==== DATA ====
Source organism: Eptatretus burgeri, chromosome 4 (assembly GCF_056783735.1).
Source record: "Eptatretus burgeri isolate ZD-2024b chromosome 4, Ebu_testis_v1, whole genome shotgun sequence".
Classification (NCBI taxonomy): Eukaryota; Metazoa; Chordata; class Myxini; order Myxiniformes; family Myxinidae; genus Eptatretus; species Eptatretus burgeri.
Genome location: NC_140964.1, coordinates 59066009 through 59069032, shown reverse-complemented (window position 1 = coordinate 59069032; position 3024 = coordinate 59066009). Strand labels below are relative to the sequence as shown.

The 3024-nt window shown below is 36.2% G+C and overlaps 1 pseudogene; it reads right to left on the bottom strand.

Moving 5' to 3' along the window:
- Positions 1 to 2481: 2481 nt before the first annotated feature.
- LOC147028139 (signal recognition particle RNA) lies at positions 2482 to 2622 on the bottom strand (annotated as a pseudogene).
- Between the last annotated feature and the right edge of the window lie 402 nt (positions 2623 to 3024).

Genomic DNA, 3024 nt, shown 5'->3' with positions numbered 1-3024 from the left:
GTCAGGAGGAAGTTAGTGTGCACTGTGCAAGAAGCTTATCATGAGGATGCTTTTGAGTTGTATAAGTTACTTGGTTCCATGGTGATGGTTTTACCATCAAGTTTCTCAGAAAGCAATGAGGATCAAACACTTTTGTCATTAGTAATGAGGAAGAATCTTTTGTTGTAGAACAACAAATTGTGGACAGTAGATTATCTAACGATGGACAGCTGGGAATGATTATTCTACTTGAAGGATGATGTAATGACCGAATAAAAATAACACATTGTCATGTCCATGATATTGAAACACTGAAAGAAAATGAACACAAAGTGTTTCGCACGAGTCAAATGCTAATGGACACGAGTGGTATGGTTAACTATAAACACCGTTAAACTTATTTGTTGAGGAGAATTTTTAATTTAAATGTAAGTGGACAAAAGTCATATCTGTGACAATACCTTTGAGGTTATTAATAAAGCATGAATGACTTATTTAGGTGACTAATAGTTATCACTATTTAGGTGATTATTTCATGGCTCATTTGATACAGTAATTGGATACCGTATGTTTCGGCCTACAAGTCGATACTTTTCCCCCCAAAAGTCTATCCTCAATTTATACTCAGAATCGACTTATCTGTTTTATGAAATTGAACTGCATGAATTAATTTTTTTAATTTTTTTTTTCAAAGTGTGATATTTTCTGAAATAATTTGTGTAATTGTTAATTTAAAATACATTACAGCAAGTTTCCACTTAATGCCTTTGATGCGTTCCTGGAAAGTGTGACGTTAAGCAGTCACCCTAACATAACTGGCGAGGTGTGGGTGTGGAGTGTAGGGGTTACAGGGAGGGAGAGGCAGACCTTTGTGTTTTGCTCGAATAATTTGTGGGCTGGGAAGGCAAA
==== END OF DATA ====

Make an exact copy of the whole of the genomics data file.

Source organism: Eptatretus burgeri, chromosome 4 (assembly GCF_056783735.1).
Source record: "Eptatretus burgeri isolate ZD-2024b chromosome 4, Ebu_testis_v1, whole genome shotgun sequence".
Classification (NCBI taxonomy): Eukaryota; Metazoa; Chordata; class Myxini; order Myxiniformes; family Myxinidae; genus Eptatretus; species Eptatretus burgeri.
Genome location: NC_140964.1, coordinates 59066009 through 59069032, shown reverse-complemented (window position 1 = coordinate 59069032; position 3024 = coordinate 59066009). Strand labels below are relative to the sequence as shown.

The 3024-nt window shown below is 36.2% G+C and overlaps 1 pseudogene; it reads right to left on the bottom strand.

Moving 5' to 3' along the window:
- Positions 1 to 2481: 2481 nt before the first annotated feature.
- LOC147028139 (signal recognition particle RNA) lies at positions 2482 to 2622 on the bottom strand (annotated as a pseudogene).
- Between the last annotated feature and the right edge of the window lie 402 nt (positions 2623 to 3024).

Genomic DNA, 3024 nt, shown 5'->3' with positions numbered 1-3024 from the left:
GTCAGGAGGAAGTTAGTGTGCACTGTGCAAGAAGCTTATCATGAGGATGCTTTTGAGTTGTATAAGTTACTTGGTTCCATGGTGATGGTTTTACCATCAAGTTTCTCAGAAAGCAATGAGGATCAAACACTTTTGTCATTAGTAATGAGGAAGAATCTTTTGTTGTAGAACAACAAATTGTGGACAGTAGATTATCTAACGATGGACAGCTGGGAATGATTATTCTACTTGAAGGATGATGTAATGACCGAATAAAAATAACACATTGTCATGTCCATGATATTGAAACACTGAAAGAAAATGAACACAAAGTGTTTCGCACGAGTCAAATGCTAATGGACACGAGTGGTATGGTTAACTATAAACACCGTTAAACTTATTTGTTGAGGAGAATTTTTAATTTAAATGTAAGTGGACAAAAGTCATATCTGTGACAATACCTTTGAGGTTATTAATAAAGCATGAATGACTTATTTAGGTGACTAATAGTTATCACTATTTAGGTGATTATTTCATGGCTCATTTGATACAGTAATTGGATACCGTATGTTTCGGCCTACAAGTCGATACTTTTCCCCCCAAAAGTCTATCCTCAATTTATACTCAGAATCGACTTATCTGTTTTATGAAATTGAACTGCATGAATTAATTTTTTTAATTTTTTTTTTCAAAGTGTGATATTTTCTGAAATAATTTGTGTAATTGTTAATTTAAAATACATTACAGCAAGTTTCCACTTAATGCCTTTGATGCGTTCCTGGAAAGTGTGACGTTAAGCAGTCACCCTAACATAACTGGCGAGGTGTGGGTGTGGAGTGTAGGGGTTACAGGGAGGGAGAGGCAGACCTTTGTGTTTTGCTCGAATAATTTGTGGGCTGGGAAGGCAAA